The First District Court of Appeals released its memorandum opinion in Cox v. Cox, No. 01-15-00063-CV, affirming the trial court’s division and decree.
Patricia and Cara married in 2010. During the marriage, they lived in a house purchased by Patrick before the marriage. Cara alleged at trial that during the marriage, about $255,000 of community funds was spent on the house mortgage. In 2013, Cara filed for divorce. During the divorce proceedings, Patrick had a number of lawyers and partially represented himself. Due to discovery issues, Patrick was limited in the evidence he could present at trial. He did not provide an inventory per local rules and as a result, the trial court sanctioned him by precluding him from introducing evidence controverting Cara’s testimony.
The only witnesses during the one-day bench trial were Cara, Patrick, and their attorneys on attorneys’ fees. In the decree, the trial court awarded Cara a judgment of $135,000 as reimbursement to be secured by an owelty lien on the house (which was confirmed as Patrick’s separate property).
On appeal Patrick asserted five issues, all challenging the division and all overruled.
In his first issue, Patrick challenged the trial court’s exclusion of his inventory. The Court of Appeals reviewed Harris County’s local rule which requires the exchange of what we call “ten day docs” to be exchanged ten days before trial: inventory, FIS, etc. Patrick argued that the inventory was attached to a motion for partial summary judgment and should not have been excluded. The Court of Appeals found the inventory was not sworn and did not comply with local rules and therefore the trial court did not err in excluding it.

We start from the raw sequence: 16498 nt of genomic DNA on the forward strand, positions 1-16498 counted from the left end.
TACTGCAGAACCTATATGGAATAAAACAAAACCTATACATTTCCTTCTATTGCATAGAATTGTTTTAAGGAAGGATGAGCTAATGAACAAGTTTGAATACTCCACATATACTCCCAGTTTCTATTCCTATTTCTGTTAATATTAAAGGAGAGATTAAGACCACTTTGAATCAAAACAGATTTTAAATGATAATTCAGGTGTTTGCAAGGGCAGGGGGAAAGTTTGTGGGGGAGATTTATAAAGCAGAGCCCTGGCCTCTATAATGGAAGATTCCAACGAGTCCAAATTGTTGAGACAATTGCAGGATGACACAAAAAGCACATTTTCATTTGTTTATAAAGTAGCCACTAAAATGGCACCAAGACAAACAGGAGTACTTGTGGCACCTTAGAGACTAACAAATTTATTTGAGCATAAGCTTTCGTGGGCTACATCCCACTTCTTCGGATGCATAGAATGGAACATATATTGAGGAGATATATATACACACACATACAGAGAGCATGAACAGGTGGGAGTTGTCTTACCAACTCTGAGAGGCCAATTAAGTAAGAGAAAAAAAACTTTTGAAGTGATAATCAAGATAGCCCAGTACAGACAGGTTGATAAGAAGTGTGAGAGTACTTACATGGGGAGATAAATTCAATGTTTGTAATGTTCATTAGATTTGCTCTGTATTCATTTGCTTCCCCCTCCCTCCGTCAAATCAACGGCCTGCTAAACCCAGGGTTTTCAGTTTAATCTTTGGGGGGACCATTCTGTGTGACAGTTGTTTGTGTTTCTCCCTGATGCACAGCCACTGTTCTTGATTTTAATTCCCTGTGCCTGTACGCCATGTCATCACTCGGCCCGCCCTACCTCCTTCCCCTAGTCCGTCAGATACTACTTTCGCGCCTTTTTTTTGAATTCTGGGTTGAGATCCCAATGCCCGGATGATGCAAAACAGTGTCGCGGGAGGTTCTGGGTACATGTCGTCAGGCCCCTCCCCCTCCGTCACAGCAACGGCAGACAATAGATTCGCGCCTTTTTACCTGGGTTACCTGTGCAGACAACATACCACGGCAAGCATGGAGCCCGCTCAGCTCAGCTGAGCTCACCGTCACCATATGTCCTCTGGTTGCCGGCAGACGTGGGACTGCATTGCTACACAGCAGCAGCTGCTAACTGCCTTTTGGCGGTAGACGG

In his second issue, Patrick alleged the trial court erred in its ruling on other pretrial motions because the trial court was, according to Patrick, biased against him. Unfortunately, he evidently did not preserve the errors and the issues were not adequately briefed.
In his third issue, Patrick also challenged the $135,000 reimbursement judgment, arguing the evidence was not sufficient to support it. The Court of Appeals found there was evidence in the record to support the finding that the community estate spent at least $270,000 on the house.
In his fourth issue, Patrick challenged the owelty lien, arguing it violated his rights under the Texas Constitution. This argument is somewhat undermined by the fact that the Texas Constitution specifically provides that an owelty lien resulting from a divorce division may be placed on a homestead.
Finally, in his fifth issue, Patrick argued the trial court erred by failing to award him a judgment and owelty of partition in Cara’s separate property, but he failed to provide any legal argument or citation to any authority supporting his argument and the issue was waived.